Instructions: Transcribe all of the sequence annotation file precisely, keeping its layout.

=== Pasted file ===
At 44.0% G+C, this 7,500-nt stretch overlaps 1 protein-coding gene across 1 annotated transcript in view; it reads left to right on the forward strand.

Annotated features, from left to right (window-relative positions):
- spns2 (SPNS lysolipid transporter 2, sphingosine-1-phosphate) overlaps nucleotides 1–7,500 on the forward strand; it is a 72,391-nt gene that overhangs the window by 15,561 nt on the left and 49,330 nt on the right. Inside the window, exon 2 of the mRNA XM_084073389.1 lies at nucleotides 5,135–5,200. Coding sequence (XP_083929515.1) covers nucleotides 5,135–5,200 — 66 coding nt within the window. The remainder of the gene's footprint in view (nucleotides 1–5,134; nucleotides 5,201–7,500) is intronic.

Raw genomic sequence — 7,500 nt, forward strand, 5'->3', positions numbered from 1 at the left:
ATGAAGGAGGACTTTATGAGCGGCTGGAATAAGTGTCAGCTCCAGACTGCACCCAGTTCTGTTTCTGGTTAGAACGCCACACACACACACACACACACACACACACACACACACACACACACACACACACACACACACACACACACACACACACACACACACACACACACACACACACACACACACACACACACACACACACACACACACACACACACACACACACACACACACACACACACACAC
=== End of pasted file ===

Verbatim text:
At 44.0% G+C, this 7,500-nt stretch overlaps 1 protein-coding gene across 1 annotated transcript in view; it reads left to right on the forward strand.

Annotated features, from left to right (window-relative positions):
- spns2 (SPNS lysolipid transporter 2, sphingosine-1-phosphate) overlaps nucleotides 1–7,500 on the forward strand; it is a 72,391-nt gene that overhangs the window by 15,561 nt on the left and 49,330 nt on the right. Inside the window, exon 2 of the mRNA XM_084073389.1 lies at nucleotides 5,135–5,200. Coding sequence (XP_083929515.1) covers nucleotides 5,135–5,200 — 66 coding nt within the window. The remainder of the gene's footprint in view (nucleotides 1–5,134; nucleotides 5,201–7,500) is intronic.

Raw genomic sequence — 7,500 nt, forward strand, 5'->3', positions numbered from 1 at the left:
ATGAAGGAGGACTTTATGAGCGGCTGGAATAAGTGTCAGCTCCAGACTGCACCCAGTTCTGTTTCTGGTTAGAACGCCACACACACACACACACACACACACACACACACACACACACACACACACACACACACACACACACACACACACACACACACACACACACACACACACACACACACACACACACACACACACACACACACACACACACACACACACACACACACACACACACACACACAC